Introduction/Aims: Disease or injury can cause neuromuscular changes to the larynx that can affect voice, breathing, and swallowing. Motor nerve conduction studies have had limited use in the study of laryngeal neurophysiology, despite their importance in other anatomic sites. The aim of this study was to explore the feasibility of performing recurrent laryngeal motor nerve conduction studies (rlMNCS) in a rat model. Methods: rlMNCS were performed in 15 rats under anesthesia. A bipolar stimulating electrode was placed on the recurrent laryngeal nerve (RLN) 5 mm below the cricoid cartilage. Via direct laryngoscopy, a recording electrode was placed transorally into the thyroarytenoid muscle. The RLN was maximally stimulated to determine the compound muscle action potential (CMAP). Three consecutive trials were averaged. Results: The mean stimulating threshold to the RLN to achieve a CMAP from the thyroarytenoid was 1.7 ± 0.6 mA. RLN stimulation caused a visible adductor twitch of the vocal fold in all animals. The mean negative amplitude was 2.0 ± 0.8 mV, and the total area was 1.0 ± 0.4 mV ms. The CMAP latency and negative duration were 1.0 ± 0.1 ms and 0.9 ± 0.2 ms, respectively. Discussion: rlMNCS are feasible and may be useful in understanding laryngeal neurophysiology with disease or injury. This work could provide a tractable animal model for studying and monitoring treatment of neuromuscular conditions affecting voice, breathing, and swallowing.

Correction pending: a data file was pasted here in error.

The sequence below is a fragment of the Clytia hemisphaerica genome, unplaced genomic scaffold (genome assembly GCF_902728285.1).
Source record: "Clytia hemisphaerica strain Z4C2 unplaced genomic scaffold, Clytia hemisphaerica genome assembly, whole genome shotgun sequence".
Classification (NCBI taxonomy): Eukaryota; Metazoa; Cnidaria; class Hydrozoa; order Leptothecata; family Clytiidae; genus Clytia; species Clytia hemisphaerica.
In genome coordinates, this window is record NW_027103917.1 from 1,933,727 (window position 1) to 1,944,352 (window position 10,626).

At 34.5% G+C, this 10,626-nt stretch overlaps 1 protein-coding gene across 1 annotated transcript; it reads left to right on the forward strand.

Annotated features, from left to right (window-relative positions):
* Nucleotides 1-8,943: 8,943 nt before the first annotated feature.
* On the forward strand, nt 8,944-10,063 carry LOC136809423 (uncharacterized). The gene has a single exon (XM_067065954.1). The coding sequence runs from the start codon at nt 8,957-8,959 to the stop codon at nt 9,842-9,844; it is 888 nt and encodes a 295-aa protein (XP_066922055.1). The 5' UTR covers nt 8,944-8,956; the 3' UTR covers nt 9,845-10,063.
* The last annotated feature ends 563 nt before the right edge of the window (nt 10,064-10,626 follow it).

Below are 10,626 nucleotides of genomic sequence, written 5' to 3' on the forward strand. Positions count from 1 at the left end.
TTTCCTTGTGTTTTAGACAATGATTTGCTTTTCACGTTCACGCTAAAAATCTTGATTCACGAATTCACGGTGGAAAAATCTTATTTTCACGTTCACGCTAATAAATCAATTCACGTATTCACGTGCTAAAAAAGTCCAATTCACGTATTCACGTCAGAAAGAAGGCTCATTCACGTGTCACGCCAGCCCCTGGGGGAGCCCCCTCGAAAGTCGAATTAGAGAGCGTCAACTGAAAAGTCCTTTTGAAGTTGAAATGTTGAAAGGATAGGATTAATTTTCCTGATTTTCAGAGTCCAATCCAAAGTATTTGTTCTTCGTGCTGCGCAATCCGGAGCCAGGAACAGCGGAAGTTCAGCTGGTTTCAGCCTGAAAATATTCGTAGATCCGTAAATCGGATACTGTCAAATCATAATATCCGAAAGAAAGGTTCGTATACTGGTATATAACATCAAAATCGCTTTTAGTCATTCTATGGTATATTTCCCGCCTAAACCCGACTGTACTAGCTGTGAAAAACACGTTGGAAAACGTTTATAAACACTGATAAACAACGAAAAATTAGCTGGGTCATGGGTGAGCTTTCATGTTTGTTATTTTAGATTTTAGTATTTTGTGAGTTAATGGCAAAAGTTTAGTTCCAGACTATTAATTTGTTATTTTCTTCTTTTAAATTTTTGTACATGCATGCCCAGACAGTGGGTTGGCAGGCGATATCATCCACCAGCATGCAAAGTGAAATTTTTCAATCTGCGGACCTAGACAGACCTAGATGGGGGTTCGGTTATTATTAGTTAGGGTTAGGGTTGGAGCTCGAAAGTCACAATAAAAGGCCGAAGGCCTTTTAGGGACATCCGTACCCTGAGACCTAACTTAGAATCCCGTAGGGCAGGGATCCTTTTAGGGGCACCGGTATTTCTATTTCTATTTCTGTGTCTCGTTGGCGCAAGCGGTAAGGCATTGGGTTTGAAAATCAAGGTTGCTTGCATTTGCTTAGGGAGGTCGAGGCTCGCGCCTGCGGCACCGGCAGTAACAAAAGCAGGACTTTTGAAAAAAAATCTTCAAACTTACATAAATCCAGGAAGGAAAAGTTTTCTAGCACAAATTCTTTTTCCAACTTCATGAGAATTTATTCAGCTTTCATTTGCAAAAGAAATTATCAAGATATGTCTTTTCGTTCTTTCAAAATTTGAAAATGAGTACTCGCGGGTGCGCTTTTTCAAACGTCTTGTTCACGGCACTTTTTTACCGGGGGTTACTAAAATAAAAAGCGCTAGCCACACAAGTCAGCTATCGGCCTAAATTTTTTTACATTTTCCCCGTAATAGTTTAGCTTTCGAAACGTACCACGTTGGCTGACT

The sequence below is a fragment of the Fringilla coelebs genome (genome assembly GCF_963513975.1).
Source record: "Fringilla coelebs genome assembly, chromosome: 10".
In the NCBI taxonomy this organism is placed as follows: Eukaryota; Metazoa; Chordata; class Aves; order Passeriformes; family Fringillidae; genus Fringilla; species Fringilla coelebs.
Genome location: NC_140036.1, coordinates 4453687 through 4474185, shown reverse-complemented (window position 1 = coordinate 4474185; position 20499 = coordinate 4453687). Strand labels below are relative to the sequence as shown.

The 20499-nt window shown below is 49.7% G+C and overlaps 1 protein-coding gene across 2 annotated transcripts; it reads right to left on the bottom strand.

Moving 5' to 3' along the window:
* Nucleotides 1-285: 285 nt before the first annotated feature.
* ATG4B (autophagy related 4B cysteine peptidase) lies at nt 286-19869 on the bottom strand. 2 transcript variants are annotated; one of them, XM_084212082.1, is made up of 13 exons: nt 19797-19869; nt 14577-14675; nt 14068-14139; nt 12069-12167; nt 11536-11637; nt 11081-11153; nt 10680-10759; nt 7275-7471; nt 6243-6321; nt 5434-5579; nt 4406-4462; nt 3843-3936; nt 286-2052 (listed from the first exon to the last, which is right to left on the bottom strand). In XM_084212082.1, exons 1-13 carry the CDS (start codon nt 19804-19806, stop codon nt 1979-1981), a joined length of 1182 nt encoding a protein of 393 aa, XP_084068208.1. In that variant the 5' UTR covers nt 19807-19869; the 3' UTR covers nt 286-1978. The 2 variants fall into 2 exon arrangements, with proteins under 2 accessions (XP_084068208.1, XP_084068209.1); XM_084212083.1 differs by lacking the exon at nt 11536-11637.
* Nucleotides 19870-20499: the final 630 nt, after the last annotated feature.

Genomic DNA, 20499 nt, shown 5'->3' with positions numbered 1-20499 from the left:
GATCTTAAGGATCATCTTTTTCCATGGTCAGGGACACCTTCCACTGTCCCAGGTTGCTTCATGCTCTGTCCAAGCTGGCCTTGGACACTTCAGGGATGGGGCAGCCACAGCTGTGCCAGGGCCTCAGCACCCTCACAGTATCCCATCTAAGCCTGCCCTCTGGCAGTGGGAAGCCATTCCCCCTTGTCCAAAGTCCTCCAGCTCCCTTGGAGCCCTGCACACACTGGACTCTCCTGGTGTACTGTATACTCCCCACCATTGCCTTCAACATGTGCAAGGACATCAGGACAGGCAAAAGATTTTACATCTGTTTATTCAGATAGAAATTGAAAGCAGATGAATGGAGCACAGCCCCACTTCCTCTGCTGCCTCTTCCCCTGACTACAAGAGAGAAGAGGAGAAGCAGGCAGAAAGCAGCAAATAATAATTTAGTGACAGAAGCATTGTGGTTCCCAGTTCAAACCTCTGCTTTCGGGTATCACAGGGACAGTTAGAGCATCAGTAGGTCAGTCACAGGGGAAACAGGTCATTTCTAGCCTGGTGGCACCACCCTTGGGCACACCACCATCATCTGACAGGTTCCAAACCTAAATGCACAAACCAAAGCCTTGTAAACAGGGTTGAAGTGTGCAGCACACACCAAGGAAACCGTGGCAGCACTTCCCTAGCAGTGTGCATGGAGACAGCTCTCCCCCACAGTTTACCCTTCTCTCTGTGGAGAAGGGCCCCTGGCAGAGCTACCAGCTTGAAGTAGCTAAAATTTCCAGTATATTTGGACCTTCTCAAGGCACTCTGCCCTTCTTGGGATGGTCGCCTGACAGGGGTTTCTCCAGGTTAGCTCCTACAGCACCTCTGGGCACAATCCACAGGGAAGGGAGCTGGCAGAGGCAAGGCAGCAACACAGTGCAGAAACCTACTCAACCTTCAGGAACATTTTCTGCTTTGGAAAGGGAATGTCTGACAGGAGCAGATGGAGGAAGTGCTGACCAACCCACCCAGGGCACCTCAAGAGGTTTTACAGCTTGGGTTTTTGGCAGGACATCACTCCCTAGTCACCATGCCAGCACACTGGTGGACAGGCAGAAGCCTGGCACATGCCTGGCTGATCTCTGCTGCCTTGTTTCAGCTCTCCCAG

- compound muscle action potentials
- motor nerve conduction studies
- rat model
- recurrent laryngeal nerve